In Florida, there are villages in the works in Maitland, Celebration, both near Orlando, and Wellington in Palm Beach County. “A church or another already existing community group is... a good starting point because there are already structures in place to collaborate,” said Natalie Galucia, member services coordinator for the Village to Village Network.
The concept began in Boston’s Beacon Hill neighborhood in 2001. A group of residents, led by two older women living alone, founded a nonprofit to provide or negotiate services and support for seniors who wanted to stay in their homes. “They realized they needed help coordinating all of the supports and services to make this a reality and there was nothing like this readily available for them in the community,” Galucia said.
The Beacon Hill Village proved popular, first in urban areas and then in suburbs and smaller rural communities. While each village differs depending on the needs of the members, most offer discounted services that have been vetted by the organization.
Changing demographics support the village concept. The 65 and older set numbered 41.4 million in 2011, an increase of 18 percent since 2000, according to the federal government’s Administration on Aging. That number is projected to almost double by 2040, with much of the growth from the over 85 crowd, expected to jump from 5.7 million to 14.1 million.
Those are the people who will need more of the kinds of services Surf Bal Bay Club provides. Almost 12 million older Americans live alone, and twice as many women than men do. Numerous surveys show that they prefer to stay home, among familiar surroundings and with longtime friends nearby. That option is also cheaper than going to an institution, which can run into tens of thousands of dollars annually.
“There’s a challenge here,” JCS’s Stock said, “because the older a person gets, the more services they need, but also the more comfortable they are in their own home.”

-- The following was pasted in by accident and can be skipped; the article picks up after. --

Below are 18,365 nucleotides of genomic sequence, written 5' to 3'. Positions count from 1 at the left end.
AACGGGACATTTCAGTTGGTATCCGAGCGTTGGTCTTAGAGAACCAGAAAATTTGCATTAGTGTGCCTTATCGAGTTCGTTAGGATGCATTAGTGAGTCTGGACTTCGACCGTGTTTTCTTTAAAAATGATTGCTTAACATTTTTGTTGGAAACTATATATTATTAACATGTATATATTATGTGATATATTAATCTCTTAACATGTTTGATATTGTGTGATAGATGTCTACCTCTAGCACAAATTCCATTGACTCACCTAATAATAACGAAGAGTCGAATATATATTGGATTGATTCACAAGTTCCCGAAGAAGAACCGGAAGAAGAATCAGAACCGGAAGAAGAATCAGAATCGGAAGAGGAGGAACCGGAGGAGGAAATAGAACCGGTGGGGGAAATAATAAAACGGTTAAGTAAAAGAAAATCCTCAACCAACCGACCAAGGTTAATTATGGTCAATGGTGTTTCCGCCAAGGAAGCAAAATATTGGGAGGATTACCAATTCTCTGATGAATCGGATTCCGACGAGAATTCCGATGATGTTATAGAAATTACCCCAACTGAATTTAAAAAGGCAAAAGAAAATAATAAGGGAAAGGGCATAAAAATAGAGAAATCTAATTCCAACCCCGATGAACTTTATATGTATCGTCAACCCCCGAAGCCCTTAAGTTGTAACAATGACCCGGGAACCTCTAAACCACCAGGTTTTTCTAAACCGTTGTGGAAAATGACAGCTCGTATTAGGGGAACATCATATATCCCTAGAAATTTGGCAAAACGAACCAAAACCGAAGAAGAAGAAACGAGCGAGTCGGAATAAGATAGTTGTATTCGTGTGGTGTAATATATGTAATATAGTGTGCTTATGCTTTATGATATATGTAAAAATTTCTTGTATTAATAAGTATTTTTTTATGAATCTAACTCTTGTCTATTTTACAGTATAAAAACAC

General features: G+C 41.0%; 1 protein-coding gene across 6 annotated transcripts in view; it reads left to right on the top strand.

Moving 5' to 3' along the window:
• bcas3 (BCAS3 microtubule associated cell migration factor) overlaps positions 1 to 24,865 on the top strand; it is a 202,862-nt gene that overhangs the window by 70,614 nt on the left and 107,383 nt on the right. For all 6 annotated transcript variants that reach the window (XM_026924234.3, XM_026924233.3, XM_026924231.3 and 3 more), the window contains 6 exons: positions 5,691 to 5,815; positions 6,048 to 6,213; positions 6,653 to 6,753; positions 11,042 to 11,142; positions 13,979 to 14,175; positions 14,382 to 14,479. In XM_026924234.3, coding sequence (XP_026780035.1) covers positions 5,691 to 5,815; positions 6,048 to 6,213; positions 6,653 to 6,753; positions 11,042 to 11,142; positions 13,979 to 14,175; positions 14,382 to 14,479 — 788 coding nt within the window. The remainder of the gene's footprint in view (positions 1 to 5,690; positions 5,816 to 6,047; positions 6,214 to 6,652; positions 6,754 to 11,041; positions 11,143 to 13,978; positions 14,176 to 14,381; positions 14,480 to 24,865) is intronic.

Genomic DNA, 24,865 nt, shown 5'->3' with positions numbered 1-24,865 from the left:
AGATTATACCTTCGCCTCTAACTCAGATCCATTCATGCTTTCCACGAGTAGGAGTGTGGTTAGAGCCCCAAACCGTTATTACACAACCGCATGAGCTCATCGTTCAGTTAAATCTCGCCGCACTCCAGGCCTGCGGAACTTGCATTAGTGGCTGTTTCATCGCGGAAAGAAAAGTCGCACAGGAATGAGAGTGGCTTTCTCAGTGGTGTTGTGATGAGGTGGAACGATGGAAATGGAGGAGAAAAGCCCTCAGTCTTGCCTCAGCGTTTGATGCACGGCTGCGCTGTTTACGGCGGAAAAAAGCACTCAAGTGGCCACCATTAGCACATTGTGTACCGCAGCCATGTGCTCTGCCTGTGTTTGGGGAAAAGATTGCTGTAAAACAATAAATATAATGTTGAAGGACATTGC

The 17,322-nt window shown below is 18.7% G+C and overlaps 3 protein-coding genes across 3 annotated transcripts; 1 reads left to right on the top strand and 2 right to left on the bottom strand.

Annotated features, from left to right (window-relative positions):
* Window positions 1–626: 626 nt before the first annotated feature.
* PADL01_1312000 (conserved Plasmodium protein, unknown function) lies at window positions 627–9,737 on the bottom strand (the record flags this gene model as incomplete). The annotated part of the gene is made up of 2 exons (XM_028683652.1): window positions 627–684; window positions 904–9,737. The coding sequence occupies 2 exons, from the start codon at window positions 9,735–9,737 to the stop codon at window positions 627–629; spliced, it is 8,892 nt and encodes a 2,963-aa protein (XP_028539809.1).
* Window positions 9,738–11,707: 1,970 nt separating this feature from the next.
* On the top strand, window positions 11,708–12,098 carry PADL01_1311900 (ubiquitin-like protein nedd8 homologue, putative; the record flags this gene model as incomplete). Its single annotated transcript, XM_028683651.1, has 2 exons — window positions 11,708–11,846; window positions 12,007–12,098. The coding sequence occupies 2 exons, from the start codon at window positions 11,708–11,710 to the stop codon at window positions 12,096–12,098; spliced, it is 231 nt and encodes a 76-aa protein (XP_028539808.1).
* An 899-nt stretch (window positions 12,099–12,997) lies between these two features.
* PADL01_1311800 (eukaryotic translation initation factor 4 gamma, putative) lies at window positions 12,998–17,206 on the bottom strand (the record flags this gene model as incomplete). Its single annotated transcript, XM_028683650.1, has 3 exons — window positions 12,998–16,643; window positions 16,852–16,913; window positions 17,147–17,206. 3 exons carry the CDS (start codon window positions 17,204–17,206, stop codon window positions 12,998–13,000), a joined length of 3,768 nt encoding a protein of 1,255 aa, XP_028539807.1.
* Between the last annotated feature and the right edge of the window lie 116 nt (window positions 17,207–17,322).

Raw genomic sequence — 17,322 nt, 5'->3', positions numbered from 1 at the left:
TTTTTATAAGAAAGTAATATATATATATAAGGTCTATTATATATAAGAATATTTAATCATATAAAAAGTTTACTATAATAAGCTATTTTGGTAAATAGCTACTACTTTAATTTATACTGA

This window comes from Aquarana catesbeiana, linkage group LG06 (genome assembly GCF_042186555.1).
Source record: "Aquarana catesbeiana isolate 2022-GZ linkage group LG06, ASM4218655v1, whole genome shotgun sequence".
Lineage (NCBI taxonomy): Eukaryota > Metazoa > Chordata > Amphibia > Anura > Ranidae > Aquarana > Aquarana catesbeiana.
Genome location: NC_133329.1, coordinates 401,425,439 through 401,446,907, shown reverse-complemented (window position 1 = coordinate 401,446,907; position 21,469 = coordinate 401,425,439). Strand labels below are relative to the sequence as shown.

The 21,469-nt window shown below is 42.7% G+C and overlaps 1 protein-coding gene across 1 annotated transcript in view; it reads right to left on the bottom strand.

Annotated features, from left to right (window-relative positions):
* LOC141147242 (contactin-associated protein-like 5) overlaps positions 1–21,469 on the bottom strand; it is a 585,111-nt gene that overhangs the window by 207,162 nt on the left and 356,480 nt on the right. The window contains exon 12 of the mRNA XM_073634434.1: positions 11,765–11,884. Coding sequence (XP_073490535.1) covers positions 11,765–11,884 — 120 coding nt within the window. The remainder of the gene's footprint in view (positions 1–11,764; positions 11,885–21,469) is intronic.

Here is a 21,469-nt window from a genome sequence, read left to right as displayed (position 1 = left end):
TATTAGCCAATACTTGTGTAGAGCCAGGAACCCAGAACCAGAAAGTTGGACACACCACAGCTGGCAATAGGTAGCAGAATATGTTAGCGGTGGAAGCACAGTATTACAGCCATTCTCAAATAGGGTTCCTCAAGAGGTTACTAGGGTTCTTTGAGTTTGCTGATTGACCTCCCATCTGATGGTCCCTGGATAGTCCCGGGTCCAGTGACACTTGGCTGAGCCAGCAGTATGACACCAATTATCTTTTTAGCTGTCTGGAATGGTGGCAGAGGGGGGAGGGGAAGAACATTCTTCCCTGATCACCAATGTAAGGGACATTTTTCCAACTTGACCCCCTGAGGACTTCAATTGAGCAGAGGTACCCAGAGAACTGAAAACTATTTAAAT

The first concierge service in Florida was launched in Coral Gables about five years ago by the Coral Gables Community Foundation. It eventually closed when it couldn’t sign up enough members. Lutz, who served as its director for a time, said the program registered 120 members but needed twice as many to stay afloat.
JCS’s version is different, with the agency building on an already existing system of resources and venues to provide services. “We already have an array of programs, so this has allowed us to do a relatively quick start up,” Stock said.
Part of the challenge may be to convince members to use more of their membership privileges. The Largevers of Bay Harbor Islands — Barbara, 77, and Arnold, 86 — use a discounted service to employ a companion four days a week. She drives them to appointments and occasionally does light cleaning. “It’s an absolute godsend,” said Barbara.
But the couple knows the club provides plenty more and is planning to explore educational programs and cultural activities.
“They have events all the time, and I hear they’re fantastic,” she added. “We really have to take advantage of what they’re offering.”